LG Unveils ‘Rosetta Stone’ Open-Source Code for Connected-TV Apps

Consumer-electronics maker's Connect SDK initially supports LG TVs, Roku, Chromecast and Amazon Fire TV

webOS TV 2014 LGtv

LG Electronics is releasing a free, open-source software development kit for Google Android and Apple iOS developers to let apps easily connect with — eventually — any Internet-connected TV or device on the market.

The Connect SDK, which LG execs tout as a “Rosetta Stone” for linking mobile apps to smart TVs and other devices, provides a common set of interfaces for a unified way for apps to connect to television screens. It’s akin to Apple’s AirPlay technology, but that’s confined to the Apple TV and iOS universe; LG’s promise is to connect any mobile app to any TV platform.

The initial release of Connect SDK supports 2014 LG webOS Smart TVs, LG Smart TVs from 2012 and 2013, Roku, Google Chromecast and Amazon Fire TV devices. Additional devices, including Apple TV boxes and Samsung Smart TVs, are in the plans.

LG’s ulterior motive in releasing the Connect SDK is to get developers to hook their apps into its new webOS-based televisions. The company acquired webOS in 2013 from HP for undisclosed terms. That was after HP launched — and then quickly killed — a line of tablets and smartphones based on webOS, which it picked up after buying Palm for $1.2 billion.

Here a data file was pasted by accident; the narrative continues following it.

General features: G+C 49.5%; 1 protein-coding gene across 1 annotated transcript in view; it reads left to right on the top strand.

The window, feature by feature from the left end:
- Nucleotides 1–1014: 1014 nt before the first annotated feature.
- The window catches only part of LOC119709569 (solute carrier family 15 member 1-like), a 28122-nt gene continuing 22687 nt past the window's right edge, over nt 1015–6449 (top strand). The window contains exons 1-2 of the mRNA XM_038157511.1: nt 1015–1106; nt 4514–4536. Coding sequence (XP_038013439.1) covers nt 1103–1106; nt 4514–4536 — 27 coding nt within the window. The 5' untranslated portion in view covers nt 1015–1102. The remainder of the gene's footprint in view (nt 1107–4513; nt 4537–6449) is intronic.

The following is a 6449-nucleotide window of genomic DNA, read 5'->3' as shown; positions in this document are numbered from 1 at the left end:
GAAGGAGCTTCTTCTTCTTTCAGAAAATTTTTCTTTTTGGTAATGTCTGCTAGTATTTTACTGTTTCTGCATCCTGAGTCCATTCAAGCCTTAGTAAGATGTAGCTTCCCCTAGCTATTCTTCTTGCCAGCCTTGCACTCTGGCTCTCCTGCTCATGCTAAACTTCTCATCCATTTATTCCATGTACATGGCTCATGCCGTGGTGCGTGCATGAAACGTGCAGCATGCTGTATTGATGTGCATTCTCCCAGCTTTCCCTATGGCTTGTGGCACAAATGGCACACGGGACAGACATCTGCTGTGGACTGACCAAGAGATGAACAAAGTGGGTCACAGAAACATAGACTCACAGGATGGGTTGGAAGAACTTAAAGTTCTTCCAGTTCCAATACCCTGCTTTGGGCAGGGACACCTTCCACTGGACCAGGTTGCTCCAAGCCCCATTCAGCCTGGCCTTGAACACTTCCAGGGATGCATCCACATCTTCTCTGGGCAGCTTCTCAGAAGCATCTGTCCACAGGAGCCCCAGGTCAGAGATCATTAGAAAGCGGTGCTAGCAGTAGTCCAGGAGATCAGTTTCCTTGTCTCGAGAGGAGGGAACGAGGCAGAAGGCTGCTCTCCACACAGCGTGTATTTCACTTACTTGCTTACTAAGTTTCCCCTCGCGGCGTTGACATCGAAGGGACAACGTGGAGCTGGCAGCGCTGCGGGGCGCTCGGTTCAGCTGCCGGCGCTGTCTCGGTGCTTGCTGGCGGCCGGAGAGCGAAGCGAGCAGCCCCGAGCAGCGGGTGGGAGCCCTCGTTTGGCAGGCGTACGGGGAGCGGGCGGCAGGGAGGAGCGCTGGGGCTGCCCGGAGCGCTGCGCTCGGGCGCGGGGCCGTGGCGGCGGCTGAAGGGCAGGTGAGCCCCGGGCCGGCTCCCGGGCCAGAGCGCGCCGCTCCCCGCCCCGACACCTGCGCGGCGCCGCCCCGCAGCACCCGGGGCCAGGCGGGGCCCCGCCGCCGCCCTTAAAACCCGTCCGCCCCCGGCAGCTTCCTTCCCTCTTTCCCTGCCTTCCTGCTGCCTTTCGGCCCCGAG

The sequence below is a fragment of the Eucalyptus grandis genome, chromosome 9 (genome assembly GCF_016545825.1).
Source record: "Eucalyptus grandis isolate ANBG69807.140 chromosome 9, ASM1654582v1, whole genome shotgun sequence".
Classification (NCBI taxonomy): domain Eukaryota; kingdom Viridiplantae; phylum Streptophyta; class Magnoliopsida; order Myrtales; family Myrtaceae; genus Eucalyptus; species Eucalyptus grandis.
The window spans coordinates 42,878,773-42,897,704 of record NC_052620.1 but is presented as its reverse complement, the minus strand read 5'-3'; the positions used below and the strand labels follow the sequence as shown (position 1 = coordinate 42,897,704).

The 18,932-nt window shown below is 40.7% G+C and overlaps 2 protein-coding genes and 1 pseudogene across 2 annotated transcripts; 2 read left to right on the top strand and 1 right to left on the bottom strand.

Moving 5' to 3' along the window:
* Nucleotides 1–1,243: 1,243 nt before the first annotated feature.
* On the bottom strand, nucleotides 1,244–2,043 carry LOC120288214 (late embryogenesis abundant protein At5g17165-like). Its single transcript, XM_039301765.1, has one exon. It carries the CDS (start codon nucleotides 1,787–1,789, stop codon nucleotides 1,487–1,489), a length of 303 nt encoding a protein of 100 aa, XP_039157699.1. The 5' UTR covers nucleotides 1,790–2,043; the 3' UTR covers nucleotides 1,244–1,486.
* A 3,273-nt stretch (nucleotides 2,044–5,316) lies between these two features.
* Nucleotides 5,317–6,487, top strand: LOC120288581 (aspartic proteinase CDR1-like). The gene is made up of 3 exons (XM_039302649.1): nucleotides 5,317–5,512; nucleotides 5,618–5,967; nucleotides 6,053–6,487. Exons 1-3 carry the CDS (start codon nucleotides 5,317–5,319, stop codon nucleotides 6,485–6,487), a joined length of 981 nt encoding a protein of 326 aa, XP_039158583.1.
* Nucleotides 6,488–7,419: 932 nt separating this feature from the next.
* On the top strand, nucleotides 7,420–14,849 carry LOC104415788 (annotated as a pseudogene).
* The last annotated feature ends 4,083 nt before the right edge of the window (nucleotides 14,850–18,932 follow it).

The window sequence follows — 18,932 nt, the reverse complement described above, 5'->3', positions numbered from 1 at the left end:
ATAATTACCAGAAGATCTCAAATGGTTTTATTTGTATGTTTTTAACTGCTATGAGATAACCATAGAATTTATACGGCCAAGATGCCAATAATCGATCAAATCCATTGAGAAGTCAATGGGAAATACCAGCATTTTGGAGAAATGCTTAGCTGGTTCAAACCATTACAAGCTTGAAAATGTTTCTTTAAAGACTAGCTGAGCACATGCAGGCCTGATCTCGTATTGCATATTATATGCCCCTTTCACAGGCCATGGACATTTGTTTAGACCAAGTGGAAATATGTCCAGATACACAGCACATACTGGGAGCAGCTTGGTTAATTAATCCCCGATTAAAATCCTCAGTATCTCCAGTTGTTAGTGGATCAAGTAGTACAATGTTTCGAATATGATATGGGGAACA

“You get great scale on iOS and Android, but the ability to get content to the big screen is a little wonky today,” Henry Levak, LG’s product manager for Connect SDK. “We’re starting to see users expecting their smartphones and tablets to work with smart TVs.”

The tool set includes application programming interfaces to send photos, videos and audio to TV platforms. Currently, applications with YouTube videos can beam them to all LG Smart TVs dating back to 2012, Roku 3, Google Chromecast, Amazon Fire TV, and most DIAL-enabled devices.

In addition, the Connect SDK lets developers build TV-optimized web applications and media viewers and use them across LG webOS Smart TVs and Google Chromecast, according to the consumer-electronics maker. The code also lets mobile apps discover and launch TV apps (initially for 2014 LG webOS Smart TVs and 2013 LG Smart TVs, as well as Roku devices).

“Connect SDK is breaking down barriers to enable apps and devices to work together harmoniously,” said Sam Chang, head of the LG Silicon Valley Lab. “The screen size, capabilities and social nature of smart TVs enable experiences that consumers will absolutely love.”

More info on Connect SDK, available for iOS, Android and Cordova/PhoneGap plugins, is at ConnectSDK.com. LG is making the code available under Apache License 2.0.